Appalachian Rock Crawling

It's been a little while since I was able to post a report on anything - uprooting in St. Louis and getting settled in here is NC is going well but very time consuming. Rods are being built and going out the door and I'm getting to learn the area a bit too. I miss my friends back in St. Louis but it's been a good and soft landing here - the people are very hospitable and the fishing is good!

Recently, just after we moved I was contacted by a local man who offered to take me fishing on some private waters near Mt. Mitchell, the highest point east of the Rockies. He explained to me how carefully the waters are managed resulting in top notch fishing and assured me that the company would be as good as the fishing. 
He just asked me to bring my fishing stuff and some beer. It sounded like an opportunity I should not miss.
It took me about 3 hours to get there and every second of the drive was worth it. Such beauty all around!
It rained on and off most for most of my time there and it rained 3.5" two days before I got there. Before the rain the water was dangerously low and warm. The fish were happy and eager to rise to most anything that was well presented one time. 

Here's a view from the front porch where I had my morning coffee. 

Mount Mitchell

As soon as I got there (before my host and most everyone else) I was told to get ready to fish while lunch was prepared. 
All the fish here are totally wild and self sustaining. There was a stocking of fish back in the 60's but nothing since. 

There are a variety of 'fishes' (or beats) that are suited for various skill levels. Some have huge fish and easier to cast and some are technical rhododendron tunnels. I love the little technical flows but chose to start out on one of the 'larger technical' fishes. 

My first trout as a resident of NC. 

In the two hour span before lunch I caught enough fish and had enough fun that I could have gone home fulfilled. 

baby rainbow!

After lunch I continued the rest of the 'fish' I started earlier on. 
It started off just how it left off. There were fish everywhere they should have been. They weren't huge - the biggest I caught was about a 12" rainbow. 
The fish were lightening fast when they struck and that was your ONLY chance to hook them as it would spook be entire pocket or pool. It took me a few minutes to get used to that.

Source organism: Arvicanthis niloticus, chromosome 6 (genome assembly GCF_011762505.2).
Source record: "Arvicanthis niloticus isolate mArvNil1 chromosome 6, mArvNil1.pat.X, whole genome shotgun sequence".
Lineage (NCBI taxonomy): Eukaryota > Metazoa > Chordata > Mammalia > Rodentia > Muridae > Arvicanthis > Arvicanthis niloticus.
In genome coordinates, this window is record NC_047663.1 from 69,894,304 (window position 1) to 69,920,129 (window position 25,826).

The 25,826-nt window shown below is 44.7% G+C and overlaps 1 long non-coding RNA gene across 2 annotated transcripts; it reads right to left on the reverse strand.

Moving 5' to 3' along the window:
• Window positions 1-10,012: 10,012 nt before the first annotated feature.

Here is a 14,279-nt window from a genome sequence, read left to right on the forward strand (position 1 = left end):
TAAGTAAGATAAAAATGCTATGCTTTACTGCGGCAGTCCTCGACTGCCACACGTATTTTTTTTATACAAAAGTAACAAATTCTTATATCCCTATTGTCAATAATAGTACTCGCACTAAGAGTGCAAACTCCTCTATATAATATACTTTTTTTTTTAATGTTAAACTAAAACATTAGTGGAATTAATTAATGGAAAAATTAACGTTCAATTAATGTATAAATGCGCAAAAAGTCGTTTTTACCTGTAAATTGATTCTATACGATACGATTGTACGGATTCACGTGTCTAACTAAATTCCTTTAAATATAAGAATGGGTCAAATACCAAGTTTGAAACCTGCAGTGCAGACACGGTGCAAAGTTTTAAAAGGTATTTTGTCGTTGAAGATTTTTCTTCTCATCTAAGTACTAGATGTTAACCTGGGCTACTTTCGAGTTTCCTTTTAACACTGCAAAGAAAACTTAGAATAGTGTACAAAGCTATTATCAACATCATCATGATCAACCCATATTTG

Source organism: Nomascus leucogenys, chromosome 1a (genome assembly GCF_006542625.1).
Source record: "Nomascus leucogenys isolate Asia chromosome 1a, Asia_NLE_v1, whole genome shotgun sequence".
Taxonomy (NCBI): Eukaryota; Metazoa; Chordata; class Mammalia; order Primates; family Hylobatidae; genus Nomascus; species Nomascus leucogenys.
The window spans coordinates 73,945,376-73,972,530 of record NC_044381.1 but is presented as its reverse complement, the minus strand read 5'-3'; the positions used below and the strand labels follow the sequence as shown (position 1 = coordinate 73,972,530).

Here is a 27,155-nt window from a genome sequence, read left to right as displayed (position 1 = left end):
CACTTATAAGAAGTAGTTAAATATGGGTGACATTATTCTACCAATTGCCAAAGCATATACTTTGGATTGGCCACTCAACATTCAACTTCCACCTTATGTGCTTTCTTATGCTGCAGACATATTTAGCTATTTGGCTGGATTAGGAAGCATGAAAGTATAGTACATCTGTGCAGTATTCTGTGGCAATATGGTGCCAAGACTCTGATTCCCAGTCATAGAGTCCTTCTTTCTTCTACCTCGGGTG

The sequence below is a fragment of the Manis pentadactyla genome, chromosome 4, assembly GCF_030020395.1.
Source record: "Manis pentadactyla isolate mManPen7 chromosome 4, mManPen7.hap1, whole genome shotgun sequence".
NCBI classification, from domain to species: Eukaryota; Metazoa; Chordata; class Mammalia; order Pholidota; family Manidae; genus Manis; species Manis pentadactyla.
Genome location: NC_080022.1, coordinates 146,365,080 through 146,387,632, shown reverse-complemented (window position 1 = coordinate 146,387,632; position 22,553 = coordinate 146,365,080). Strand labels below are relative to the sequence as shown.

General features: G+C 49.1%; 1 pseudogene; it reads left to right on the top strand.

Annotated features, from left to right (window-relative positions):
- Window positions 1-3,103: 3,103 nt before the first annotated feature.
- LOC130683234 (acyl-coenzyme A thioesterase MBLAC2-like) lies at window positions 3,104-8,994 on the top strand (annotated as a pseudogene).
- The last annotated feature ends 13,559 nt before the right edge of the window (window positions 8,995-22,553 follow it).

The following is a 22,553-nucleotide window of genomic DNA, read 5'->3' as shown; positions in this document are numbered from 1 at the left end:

I was mostly using an elk hair caddis but also a Hippy Stomper and smallish yellow or orange stimulator. I was fishing my 70p. 


70p 'stout' color

Unfortunately my track record of somehow damaging myself the first day of a trip in this region came true here as well. In an effort to 'save the rod!' while falling off a slippery rock I landed on my right hand middle finger and dislocated it. I was able to reset it and keep going but it DID NOT feel good or right the rest of the time. 

Oh well. 

At the end of day one I caught roughly 75 fish. 

The morning of day two I fished with my host in some more technical higher elevation streams in search of brook trout. 

We took a 70p and 64p along to test out. 

the 64p and 70p in their natural environment

And we found some beautiful Appalachian natives. 

native brook trout!

A few rainbows and browns too. 

brown trout!

After lunch I went up a little further in a different stream in search of more natives and was not disappointed. 

Native brook trout

More rock crawling produced some absolutely amazing fish. After every boulder and rock field I'd find another beautiful pool with eager fish. 

Native brook trout

Overall I probably caught around 200 fish, met some incredible people and ate some wonderful food. 
I couldn't have asked for, or planned anything better. 

I'm now well rested and pleased, back in the shop and working on rods. I have very little to complain about, except for maybe my middle finger that looks like a hot dog. 
Thanks for looking!



Thanks for being here, and good fishing!